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Broncos hold off Cowboys
IRVING, Texas -- The Denver Broncos came to Texas Stadium seeking a spark to ignite a playoff run. Instead, they nearly burned themselves.
Jason Elam kicked four field goals, helping Denver take a 23-point lead into the fourth quarter. Then the Broncos allowed Dallas, which hadn't scored a touchdown in nine quarters, to score three times before holding on for a 26-24 victory Thursday.
Denver (6-5) nearly blew a fourth-quarter lead for the second straight week. Losing like that to a team as bad as Dallas (2-8), then having 10 days to stew over it, would've been tough to overcome, especially in a season that began with Super Bowl hopes.
"It's always nice to find a way to win," said Broncos coach Mike Shanahan, who chastised his offense after a 17-10 loss to Washington on Sunday.
"We had a chance to put it away a number of times. We struggled a little bit. We have to execute better offensively so we can put people away. It's a credit to win that game with as many missed opportunities."
Dallas fans will remember this game partly for the comeback and mostly for coach Dave Campo's decision not to go for a 2-point conversion after the second fourth-quarter touchdown.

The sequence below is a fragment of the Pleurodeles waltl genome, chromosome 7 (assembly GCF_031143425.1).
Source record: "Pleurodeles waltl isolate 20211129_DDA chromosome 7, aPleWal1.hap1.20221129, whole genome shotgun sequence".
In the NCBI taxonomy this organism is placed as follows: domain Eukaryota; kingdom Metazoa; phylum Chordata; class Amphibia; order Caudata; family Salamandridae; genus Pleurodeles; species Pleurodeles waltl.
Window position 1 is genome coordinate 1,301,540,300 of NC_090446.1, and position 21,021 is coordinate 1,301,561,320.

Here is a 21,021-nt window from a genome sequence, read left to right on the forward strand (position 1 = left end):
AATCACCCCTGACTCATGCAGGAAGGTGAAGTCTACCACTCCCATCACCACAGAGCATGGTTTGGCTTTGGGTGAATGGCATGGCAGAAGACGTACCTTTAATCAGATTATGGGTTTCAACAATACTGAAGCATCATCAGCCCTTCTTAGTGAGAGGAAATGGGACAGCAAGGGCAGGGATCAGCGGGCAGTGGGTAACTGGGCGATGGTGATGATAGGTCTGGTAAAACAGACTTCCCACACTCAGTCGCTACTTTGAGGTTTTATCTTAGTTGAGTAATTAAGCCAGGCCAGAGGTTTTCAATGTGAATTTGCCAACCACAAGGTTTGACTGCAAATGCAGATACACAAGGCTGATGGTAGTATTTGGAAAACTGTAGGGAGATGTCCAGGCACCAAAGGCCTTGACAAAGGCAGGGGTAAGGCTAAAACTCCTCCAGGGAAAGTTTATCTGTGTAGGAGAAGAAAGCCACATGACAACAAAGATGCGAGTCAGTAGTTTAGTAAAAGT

The Cowboys pulled to 26-16 when Reggie Swinton scored on a 65-yard punt return with 7:29 left. That came only 43 seconds after a 1-yard touchdown run by Troy Hambrick.
Campo initially called for 2, even sending the play in to quarterback Ryan Leaf. The coach changed his mind during a delay caused by an injured Dallas player on the turf and Jon Hilbert kicked the PAT.
Had Dallas made the 2-pointer, it would've closed within eight, the equivalent of another touchdown and 2-pointer. Being down nine meant the Cowboys needed two scores.
Dallas wound up scoring only one more time, getting another 1-yard touchdown from Hambrick with 1:10 left. Hilbert kicked again, then tried an onside kick.
Denver's Detron Smith held on and the Cowboys went away losers for the fourth straight game, the last three with Leaf.
"To make two 2-pointers, back-to-back, the percentages were not with us," Campo said. "I thought it was a better chance to take the point and get the onside kick. No, it wasn't a bad decision."
The Broncos, winners for only the third time since starting 3-1, went away with another injury to a key offensive player.
Running back Olandis Gary broke a bone in his left leg on the second drive and likely is out for the rest of the season. However, Terrell Davis could be back next week at Miami.
Mike Anderson, who gained 1,487 yards last season in place of Davis and Gary, ran 33 times for 118 yards and a touchdown. Brian Griese was 17-of-29 passing for 171 yards with a touchdown and an interception.
Griese, critical of his supporting cast last week, used six receivers. His favorite target was Rod Smith, who had seven catches for 81 yards despite playing on a sprained ankle. He also went over 1,000 yards for the fifth straight season.
The Broncos seemed to have broke the game open in the second quarter when they sandwiched a 1-yard TD run from Anderson and a 4-yard TD pass from Griese to Dwayne Carswell around a fumble by Leaf. They led 17-3 at halftime.
Denver scored on its first drive of the second half, then Swinton fumbled the ensuing kickoff and the Broncos recovered at the Dallas 33. Yet they had to settle for three again. Elam's fourth kick -- a 28-yarder, to go with kicks of 24, 50 and 46 -- came on a drive that stalled at the Cowboys 10.